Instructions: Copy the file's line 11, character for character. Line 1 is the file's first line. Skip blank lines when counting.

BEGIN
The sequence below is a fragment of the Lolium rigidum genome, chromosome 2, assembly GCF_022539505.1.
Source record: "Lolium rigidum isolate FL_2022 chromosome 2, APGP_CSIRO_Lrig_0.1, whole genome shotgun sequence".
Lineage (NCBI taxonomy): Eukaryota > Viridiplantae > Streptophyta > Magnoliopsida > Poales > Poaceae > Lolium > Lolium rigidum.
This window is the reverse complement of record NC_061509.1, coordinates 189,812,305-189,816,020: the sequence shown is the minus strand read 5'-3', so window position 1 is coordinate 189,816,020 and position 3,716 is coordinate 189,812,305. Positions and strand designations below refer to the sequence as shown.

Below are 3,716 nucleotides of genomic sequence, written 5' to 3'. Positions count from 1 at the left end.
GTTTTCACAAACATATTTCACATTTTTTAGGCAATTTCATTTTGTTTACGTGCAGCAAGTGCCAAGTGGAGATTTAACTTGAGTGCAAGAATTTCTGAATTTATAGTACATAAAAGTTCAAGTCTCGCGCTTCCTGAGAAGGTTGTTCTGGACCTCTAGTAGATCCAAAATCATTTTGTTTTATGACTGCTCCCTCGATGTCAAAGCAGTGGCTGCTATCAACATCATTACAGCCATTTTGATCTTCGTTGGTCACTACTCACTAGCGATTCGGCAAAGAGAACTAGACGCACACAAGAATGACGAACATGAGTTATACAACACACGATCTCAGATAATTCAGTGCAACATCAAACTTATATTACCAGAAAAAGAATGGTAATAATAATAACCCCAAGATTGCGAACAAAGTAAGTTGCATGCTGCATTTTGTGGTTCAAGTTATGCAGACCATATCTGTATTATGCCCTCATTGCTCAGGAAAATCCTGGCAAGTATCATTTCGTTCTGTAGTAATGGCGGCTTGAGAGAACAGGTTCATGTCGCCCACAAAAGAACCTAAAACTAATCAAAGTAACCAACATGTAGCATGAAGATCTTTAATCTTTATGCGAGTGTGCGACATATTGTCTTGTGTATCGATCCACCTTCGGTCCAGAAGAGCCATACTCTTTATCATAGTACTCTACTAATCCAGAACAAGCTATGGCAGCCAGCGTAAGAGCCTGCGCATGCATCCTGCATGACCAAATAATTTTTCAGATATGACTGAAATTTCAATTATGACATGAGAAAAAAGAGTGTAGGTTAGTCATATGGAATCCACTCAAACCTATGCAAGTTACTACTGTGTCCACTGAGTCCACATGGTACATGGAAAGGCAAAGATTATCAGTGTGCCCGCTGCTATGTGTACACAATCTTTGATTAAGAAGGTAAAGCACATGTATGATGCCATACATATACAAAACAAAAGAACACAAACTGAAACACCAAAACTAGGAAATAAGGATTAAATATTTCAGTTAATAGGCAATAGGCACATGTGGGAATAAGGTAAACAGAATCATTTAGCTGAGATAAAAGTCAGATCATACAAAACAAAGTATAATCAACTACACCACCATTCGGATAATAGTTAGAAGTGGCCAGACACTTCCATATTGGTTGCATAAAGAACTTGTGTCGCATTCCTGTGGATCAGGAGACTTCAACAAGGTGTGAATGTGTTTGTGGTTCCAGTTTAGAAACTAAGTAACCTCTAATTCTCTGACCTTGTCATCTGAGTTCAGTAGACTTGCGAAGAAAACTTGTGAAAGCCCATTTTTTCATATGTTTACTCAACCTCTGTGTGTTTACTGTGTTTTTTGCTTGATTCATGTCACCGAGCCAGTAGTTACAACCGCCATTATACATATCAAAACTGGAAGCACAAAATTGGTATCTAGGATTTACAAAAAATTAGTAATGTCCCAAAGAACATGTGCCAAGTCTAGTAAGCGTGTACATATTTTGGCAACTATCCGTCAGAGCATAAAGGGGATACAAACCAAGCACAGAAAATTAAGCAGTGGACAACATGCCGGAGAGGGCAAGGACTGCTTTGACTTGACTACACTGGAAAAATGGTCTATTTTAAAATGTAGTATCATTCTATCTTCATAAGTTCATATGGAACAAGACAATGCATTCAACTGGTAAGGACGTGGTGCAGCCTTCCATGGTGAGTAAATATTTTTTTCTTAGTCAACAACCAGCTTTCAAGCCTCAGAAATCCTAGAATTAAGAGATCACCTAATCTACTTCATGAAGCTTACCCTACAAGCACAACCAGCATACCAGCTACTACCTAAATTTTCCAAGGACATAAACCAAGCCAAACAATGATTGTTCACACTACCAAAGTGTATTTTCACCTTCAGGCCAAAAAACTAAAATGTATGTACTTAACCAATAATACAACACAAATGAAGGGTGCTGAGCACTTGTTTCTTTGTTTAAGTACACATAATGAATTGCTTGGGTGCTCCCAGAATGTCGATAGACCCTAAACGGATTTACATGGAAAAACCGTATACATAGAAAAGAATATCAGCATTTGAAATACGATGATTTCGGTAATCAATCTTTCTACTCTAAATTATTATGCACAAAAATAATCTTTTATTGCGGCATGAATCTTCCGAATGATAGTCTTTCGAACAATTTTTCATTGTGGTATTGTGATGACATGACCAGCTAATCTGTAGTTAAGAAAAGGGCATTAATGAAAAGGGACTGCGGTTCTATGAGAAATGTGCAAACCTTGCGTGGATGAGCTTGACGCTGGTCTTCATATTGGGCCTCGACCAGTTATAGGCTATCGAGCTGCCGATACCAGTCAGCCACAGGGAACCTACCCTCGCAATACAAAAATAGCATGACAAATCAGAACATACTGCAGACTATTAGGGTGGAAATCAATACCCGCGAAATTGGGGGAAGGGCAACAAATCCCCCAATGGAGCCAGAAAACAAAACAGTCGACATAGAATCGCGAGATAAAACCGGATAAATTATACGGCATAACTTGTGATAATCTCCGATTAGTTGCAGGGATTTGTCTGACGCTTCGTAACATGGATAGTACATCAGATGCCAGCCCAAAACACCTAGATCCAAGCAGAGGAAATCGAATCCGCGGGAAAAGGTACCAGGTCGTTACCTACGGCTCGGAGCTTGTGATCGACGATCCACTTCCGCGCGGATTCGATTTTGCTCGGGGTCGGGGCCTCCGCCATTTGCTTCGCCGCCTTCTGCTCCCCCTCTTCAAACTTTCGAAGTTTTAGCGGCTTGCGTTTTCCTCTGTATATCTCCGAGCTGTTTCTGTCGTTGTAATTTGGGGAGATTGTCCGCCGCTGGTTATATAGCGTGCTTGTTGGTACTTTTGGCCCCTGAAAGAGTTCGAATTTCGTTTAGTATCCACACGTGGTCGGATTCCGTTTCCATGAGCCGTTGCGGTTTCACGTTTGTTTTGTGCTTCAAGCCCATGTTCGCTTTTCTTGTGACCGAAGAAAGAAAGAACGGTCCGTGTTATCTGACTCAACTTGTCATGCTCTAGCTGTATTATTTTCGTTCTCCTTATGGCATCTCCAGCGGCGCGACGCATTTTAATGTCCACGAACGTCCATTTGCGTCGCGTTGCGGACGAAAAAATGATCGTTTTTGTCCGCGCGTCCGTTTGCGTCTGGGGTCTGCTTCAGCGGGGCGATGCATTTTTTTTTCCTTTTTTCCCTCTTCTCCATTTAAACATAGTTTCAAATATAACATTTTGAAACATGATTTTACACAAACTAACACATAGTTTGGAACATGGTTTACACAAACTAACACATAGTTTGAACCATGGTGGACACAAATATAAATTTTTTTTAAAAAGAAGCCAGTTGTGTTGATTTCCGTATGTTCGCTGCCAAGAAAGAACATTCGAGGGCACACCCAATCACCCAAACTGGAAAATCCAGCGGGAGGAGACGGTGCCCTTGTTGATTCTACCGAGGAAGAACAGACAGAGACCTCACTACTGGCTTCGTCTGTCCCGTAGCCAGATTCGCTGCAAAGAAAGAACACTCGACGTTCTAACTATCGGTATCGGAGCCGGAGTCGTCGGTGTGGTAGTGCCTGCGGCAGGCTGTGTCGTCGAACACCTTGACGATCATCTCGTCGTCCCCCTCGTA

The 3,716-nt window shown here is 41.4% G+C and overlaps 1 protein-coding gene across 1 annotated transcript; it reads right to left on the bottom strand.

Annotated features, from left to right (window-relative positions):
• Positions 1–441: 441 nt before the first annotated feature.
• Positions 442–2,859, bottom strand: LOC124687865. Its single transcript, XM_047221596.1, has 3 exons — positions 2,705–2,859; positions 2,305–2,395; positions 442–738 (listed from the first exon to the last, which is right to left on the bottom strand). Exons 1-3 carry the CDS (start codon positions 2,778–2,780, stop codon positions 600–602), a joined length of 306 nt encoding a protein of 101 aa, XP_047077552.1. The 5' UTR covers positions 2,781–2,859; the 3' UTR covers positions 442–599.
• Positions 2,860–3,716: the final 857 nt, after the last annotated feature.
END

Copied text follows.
• Positions 2,860–3,716: the final 857 nt, after the last annotated feature.